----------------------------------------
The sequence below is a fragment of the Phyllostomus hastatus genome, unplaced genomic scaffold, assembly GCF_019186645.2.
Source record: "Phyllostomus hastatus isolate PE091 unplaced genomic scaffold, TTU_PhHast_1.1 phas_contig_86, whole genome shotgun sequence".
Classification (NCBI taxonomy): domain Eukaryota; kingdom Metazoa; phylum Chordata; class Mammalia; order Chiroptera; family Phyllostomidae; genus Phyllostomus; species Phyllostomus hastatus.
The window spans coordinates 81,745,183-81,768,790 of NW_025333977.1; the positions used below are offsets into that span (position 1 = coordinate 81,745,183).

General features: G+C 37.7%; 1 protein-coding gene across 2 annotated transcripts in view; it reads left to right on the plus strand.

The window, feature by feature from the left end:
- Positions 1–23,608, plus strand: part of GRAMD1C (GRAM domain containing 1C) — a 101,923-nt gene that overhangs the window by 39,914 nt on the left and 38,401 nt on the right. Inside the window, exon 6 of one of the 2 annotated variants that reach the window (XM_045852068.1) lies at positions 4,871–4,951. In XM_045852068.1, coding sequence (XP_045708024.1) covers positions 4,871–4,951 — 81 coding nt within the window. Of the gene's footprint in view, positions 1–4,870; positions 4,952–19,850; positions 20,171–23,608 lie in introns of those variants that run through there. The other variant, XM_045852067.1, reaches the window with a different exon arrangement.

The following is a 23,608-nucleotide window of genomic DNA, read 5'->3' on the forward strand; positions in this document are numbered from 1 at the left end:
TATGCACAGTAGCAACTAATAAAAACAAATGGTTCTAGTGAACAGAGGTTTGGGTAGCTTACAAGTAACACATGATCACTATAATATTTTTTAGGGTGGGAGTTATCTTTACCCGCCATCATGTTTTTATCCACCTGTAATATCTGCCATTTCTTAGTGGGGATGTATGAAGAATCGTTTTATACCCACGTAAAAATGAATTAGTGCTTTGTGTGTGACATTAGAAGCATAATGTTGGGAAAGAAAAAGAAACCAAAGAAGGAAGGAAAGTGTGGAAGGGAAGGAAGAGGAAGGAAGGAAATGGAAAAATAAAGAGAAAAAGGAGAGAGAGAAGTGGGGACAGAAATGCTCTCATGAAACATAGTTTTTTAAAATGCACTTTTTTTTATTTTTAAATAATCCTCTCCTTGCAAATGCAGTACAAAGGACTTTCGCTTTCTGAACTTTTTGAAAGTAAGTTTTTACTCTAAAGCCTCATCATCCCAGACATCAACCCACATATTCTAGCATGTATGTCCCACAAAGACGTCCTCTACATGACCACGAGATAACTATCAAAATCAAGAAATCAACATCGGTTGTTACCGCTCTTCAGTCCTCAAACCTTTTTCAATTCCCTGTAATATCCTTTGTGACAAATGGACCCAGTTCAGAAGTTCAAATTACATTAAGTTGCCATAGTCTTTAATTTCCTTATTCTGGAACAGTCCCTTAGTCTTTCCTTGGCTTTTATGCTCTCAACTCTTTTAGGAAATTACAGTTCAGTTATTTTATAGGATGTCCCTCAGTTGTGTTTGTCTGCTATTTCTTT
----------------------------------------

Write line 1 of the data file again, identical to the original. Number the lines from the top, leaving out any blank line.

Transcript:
The sequence below is a fragment of the Phyllostomus hastatus genome, unplaced genomic scaffold, assembly GCF_019186645.2.